On the contrary, Augustine says (De Verb. Apost. Jacobi; Serm. cxxx), in speaking of perjury: "See how you should detest this horrible beast and exterminate it from all human business."

I answer that, As stated above (Question 89, Article 1), to swear is to call God as witness. Now it is an irreverence to God to call Him to witness to a falsehood, because by so doing one implies either that God ignores the truth or that He is willing to bear witness to a falsehood. Therefore perjury is manifestly a sin opposed to religion, to which it belongs to show reverence to God.

Reply to Objection 1. He that swears to do what is unlawful is thereby guilty of perjury through lack of justice: though, if he fails to keep his oath, he is not guilty of perjury in this respect, since that which he swore to do was not a fit matter of an oath.

Reply to Objection 2. A person who swears not to enter religion, or not to give an alms, or the like, is guilty of perjury through lack of judgment. Hence when he does that which is best it is not an act of perjury, but contrary thereto: for the contrary of that which he is doing could not be a matter of an oath.

Reply to Objection 3. When one man swears or promises to do another's will, there is to be understood this requisite condition--that the thing commanded be lawful and virtuous, and not unbearable or immoderate.

Reply to Objection 4. An oath is a personal act, and so when a man becomes a citizen of a state, he is not bound, as by oath, to fulfil whatever the state has sworn to do. Yet he is bound by a kind of fidelity, the nature of which obligation is that he should take his share of the state's burdens if he takes a share of its goods.

The canon who swears to keep the statutes that have force in some particular "college" is not bound by his oath to keep any that may be made in the future, unless he intends to bind himself to keep all, past and future. Nevertheless he is bound to keep them by virtue of the statutes themselves, since they are possessed of coercive force, as stated above (I-II, 96, 4).

Article 3. Whether all perjury is a mortal sin?

Objection 1. It would seem that not all perjury is a mortal sin. It is laid down (Extra, De Jurejur, cap. Verum): "Referring to the question whether an oath is binding on those who have taken one in order to safeguard their life and possessions, we have no other mind than that which our predecessors the Roman Pontiffs are known to have had, and who absolved such persons from the obligations of their oath. Henceforth, that discretion may be observed, and in order to avoid occasions of perjury, let them not be told expressly not to keep their oath: but if they should not keep it, they are not for this reason to be punished as for a mortal sin." Therefore not all perjury is a mortal sin.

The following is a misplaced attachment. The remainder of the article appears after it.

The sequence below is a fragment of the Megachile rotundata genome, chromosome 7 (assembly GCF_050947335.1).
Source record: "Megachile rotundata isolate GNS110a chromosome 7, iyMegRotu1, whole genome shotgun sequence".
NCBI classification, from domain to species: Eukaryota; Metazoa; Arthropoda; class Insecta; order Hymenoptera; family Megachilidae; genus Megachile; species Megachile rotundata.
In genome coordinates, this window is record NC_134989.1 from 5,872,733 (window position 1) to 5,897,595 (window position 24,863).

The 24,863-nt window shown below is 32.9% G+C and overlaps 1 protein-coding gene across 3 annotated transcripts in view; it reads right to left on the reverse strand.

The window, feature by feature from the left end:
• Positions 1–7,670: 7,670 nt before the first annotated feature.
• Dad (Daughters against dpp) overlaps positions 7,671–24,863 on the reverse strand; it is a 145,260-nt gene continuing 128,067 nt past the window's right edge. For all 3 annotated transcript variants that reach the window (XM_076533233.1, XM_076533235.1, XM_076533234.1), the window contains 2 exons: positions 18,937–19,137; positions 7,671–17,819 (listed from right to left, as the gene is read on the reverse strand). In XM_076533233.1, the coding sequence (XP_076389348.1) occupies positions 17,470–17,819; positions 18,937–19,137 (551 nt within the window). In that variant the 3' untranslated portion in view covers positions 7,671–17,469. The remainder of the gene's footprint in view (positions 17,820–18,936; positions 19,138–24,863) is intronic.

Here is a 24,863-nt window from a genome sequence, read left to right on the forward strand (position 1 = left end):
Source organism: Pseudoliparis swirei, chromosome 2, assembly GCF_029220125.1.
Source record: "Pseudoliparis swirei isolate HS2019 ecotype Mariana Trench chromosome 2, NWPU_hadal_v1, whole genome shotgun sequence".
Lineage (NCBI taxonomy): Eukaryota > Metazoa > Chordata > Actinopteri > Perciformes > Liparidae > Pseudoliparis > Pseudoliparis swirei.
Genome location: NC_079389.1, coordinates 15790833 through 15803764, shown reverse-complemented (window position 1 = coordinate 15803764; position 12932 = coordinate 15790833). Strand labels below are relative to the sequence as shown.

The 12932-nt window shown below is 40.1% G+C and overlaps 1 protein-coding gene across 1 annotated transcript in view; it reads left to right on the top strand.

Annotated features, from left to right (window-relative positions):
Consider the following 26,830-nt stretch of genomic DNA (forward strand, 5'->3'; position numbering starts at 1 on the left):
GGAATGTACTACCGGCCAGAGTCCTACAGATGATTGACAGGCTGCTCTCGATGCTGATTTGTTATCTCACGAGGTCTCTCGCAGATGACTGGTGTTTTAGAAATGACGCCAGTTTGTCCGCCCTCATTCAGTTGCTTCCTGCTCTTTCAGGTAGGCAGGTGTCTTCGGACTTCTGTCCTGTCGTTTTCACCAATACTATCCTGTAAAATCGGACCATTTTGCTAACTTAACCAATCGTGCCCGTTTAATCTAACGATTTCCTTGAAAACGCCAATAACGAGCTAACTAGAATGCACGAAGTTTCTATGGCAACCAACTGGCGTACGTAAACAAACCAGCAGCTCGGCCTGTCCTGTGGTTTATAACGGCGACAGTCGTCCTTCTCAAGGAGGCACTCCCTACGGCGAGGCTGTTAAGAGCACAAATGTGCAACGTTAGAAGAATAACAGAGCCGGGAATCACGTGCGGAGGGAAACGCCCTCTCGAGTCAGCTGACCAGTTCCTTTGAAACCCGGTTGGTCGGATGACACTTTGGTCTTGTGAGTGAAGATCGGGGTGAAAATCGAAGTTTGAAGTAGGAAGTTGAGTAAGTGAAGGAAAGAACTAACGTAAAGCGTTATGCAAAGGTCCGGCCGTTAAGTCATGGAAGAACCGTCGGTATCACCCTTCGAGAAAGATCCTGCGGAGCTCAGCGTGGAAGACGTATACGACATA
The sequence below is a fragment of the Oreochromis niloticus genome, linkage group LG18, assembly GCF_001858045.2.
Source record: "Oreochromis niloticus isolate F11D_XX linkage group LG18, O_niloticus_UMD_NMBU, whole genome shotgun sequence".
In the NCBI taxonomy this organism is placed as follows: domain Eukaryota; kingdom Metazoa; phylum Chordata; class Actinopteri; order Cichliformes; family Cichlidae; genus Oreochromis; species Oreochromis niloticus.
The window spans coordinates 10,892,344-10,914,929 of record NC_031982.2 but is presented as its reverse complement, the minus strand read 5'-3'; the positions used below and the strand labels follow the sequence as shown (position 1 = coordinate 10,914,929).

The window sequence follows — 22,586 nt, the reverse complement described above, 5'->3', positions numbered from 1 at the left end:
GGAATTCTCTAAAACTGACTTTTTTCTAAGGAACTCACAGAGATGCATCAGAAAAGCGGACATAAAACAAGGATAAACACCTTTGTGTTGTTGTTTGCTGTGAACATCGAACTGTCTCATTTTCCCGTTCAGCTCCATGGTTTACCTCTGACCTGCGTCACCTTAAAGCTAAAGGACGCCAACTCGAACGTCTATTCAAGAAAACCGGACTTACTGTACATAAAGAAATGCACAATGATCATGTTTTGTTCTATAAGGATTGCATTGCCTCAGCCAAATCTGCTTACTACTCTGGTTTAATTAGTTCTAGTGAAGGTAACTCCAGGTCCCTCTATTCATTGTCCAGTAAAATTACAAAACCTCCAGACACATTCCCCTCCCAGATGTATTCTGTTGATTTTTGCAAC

Objection 2. Further, as Chrysostom [Hom. xliv in the Opus Imperfectum on St. Matthew, falsely ascribed to St. John Chrysostom] says, "it is a greater thing to swear by God than by the Gospels." Now it is not always a mortal sin to swear by God to something false; for instance, if we were to employ such an oath in fun or by a slip of the tongue in the course of an ordinary conversation. Therefore neither is it always a mortal sin to break an oath that has been taken solemnly on the Gospels.

Objection 3. Further, according to the Law a man incurs infamy through committing perjury (VI, qu. i, cap. Onfames). Now it would seem that infamy is not incurred through any kind of perjury, as it is prescribed in the case of a declaratory oath violated by perjury [Cap. Cum dilectus, de Ord. Cognit.]. Therefore, seemingly, not all perjury is a mortal sin.

On the contrary, Every sin that is contrary to a divine precept is a mortal sin. Now perjury is contrary to a divine precept, for it is written (Leviticus 19:12): "Thou shalt not swear falsely by My name." Therefore it is a mortal sin.

I answer that, According to the teaching of the Philosopher (Poster. i, 2), "that which causes a thing to be such is yet more so." Now we know that an action which is, by reason of its very nature, a venial sin, or even a good action, is a mortal sin if it be done out of contempt of God. Wherefore any action that of its nature, implies contempt of God is a mortal sin. Now perjury, of its very nature implies contempt of God, since, as stated above (Article 2), the reason why it is sinful is because it is an act of irreverence towards God. Therefore it is manifest that perjury, of its very nature, is a mortal sin.

Reply to Objection 1. As stated above (89, 07, ad 3), coercion does not deprive a promissory oath of its binding force, as regards that which can be done lawfully. Wherefore he who fails to fulfil an oath which he took under coercion is guilty of perjury and sins mortally. Nevertheless the Sovereign Pontiff can, by his authority, absolve a man from an obligation even of an oath, especially if the latter should have been coerced into taking the oath through such fear as may overcome a high-principled man.

When, however, it is said that these persons are not to be punished as for a mortal sin, this does not mean that they are not guilty of mortal sin, but that a lesser punishment is to be inflicted on them.

Reply to Objection 2. He that swears falsely in fun is nonetheless irreverent to God, indeed, in a way, he is more so, and consequently is not excused from mortal sin. He that swears falsely by a slip of tongue, if he adverts to the fact that he is swearing, and that he is swearing to something false, is not excused from mortal sin, as neither is he excused from contempt of God. If, however, he does not advert to this, he would seem to have no intention of swearing, and consequently is excused from the sin of perjury.

It is, however, a more grievous sin to swear solemnly by the Gospels, than to swear by God in ordinary conversation, both on account of scandal and on account of the greater deliberation. But if we consider them equally in comparison with one another, it is more grievous to commit perjury in swearing by God than in swearing by the Gospels.